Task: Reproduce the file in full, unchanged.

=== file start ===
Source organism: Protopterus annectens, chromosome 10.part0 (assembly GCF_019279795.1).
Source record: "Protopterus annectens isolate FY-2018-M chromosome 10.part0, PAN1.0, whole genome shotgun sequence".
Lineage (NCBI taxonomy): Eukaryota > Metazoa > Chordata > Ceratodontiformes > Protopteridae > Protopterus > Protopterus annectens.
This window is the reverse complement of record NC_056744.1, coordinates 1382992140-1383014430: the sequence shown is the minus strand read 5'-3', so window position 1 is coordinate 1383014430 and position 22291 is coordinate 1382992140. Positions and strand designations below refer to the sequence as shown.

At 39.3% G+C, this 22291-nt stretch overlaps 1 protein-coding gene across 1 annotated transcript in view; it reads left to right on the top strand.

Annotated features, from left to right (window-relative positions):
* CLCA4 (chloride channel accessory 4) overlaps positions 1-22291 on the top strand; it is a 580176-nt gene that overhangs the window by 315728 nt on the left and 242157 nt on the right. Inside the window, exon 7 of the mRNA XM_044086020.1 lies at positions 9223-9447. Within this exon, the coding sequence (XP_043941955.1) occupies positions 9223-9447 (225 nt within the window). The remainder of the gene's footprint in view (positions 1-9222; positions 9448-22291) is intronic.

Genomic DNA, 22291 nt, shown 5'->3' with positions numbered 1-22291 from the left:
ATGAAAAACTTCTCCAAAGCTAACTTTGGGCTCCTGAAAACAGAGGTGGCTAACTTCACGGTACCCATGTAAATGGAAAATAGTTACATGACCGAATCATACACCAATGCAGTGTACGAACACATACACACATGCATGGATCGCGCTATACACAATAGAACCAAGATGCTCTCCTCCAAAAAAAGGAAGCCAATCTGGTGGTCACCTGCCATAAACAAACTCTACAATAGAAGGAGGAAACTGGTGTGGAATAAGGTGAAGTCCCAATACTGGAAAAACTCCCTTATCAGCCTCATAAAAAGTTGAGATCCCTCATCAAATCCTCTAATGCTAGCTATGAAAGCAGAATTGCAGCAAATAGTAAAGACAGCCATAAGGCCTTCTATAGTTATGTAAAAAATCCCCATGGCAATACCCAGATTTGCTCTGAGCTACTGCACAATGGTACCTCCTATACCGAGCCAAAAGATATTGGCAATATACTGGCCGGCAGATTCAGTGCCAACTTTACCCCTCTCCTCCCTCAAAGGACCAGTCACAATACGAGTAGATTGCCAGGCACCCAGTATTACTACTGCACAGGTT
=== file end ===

Source organism: Protopterus annectens, chromosome 10.part0 (assembly GCF_019279795.1).
Source record: "Protopterus annectens isolate FY-2018-M chromosome 10.part0, PAN1.0, whole genome shotgun sequence".
Lineage (NCBI taxonomy): Eukaryota > Metazoa > Chordata > Ceratodontiformes > Protopteridae > Protopterus > Protopterus annectens.
This window is the reverse complement of record NC_056744.1, coordinates 1382992140-1383014430: the sequence shown is the minus strand read 5'-3', so window position 1 is coordinate 1383014430 and position 22291 is coordinate 1382992140. Positions and strand designations below refer to the sequence as shown.

At 39.3% G+C, this 22291-nt stretch overlaps 1 protein-coding gene across 1 annotated transcript in view; it reads left to right on the top strand.

Annotated features, from left to right (window-relative positions):
* CLCA4 (chloride channel accessory 4) overlaps positions 1-22291 on the top strand; it is a 580176-nt gene that overhangs the window by 315728 nt on the left and 242157 nt on the right. Inside the window, exon 7 of the mRNA XM_044086020.1 lies at positions 9223-9447. Within this exon, the coding sequence (XP_043941955.1) occupies positions 9223-9447 (225 nt within the window). The remainder of the gene's footprint in view (positions 1-9222; positions 9448-22291) is intronic.

Genomic DNA, 22291 nt, shown 5'->3' with positions numbered 1-22291 from the left:
ATGAAAAACTTCTCCAAAGCTAACTTTGGGCTCCTGAAAACAGAGGTGGCTAACTTCACGGTACCCATGTAAATGGAAAATAGTTACATGACCGAATCATACACCAATGCAGTGTACGAACACATACACACATGCATGGATCGCGCTATACACAATAGAACCAAGATGCTCTCCTCCAAAAAAAGGAAGCCAATCTGGTGGTCACCTGCCATAAACAAACTCTACAATAGAAGGAGGAAACTGGTGTGGAATAAGGTGAAGTCCCAATACTGGAAAAACTCCCTTATCAGCCTCATAAAAAGTTGAGATCCCTCATCAAATCCTCTAATGCTAGCTATGAAAGCAGAATTGCAGCAAATAGTAAAGACAGCCATAAGGCCTTCTATAGTTATGTAAAAAATCCCCATGGCAATACCCAGATTTGCTCTGAGCTACTGCACAATGGTACCTCCTATACCGAGCCAAAAGATATTGGCAATATACTGGCCGGCAGATTCAGTGCCAACTTTACCCCTCTCCTCCCTCAAAGGACCAGTCACAATACGAGTAGATTGCCAGGCACCCAGTATTACTACTGCACAGGTT